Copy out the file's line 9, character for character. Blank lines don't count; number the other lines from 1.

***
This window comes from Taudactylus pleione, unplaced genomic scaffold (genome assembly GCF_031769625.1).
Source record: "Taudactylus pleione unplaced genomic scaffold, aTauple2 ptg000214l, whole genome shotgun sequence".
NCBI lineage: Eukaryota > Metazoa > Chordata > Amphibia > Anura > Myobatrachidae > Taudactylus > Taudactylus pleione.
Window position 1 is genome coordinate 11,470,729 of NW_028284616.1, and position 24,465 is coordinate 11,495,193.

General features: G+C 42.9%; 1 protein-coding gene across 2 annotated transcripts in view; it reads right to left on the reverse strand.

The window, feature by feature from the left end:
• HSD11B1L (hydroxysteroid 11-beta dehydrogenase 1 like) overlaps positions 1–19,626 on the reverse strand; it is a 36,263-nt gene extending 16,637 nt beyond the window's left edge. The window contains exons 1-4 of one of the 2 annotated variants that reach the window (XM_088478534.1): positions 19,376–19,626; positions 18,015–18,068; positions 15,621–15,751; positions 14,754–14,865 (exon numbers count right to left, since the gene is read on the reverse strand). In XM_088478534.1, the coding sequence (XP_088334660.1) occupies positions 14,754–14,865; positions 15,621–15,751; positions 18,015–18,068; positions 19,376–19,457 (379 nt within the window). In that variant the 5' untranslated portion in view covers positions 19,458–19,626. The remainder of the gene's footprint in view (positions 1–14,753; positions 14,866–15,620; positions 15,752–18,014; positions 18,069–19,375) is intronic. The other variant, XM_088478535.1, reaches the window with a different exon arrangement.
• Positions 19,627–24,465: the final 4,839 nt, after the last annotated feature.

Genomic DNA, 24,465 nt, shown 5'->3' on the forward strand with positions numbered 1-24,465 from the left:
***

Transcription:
Genomic DNA, 24,465 nt, shown 5'->3' on the forward strand with positions numbered 1-24,465 from the left: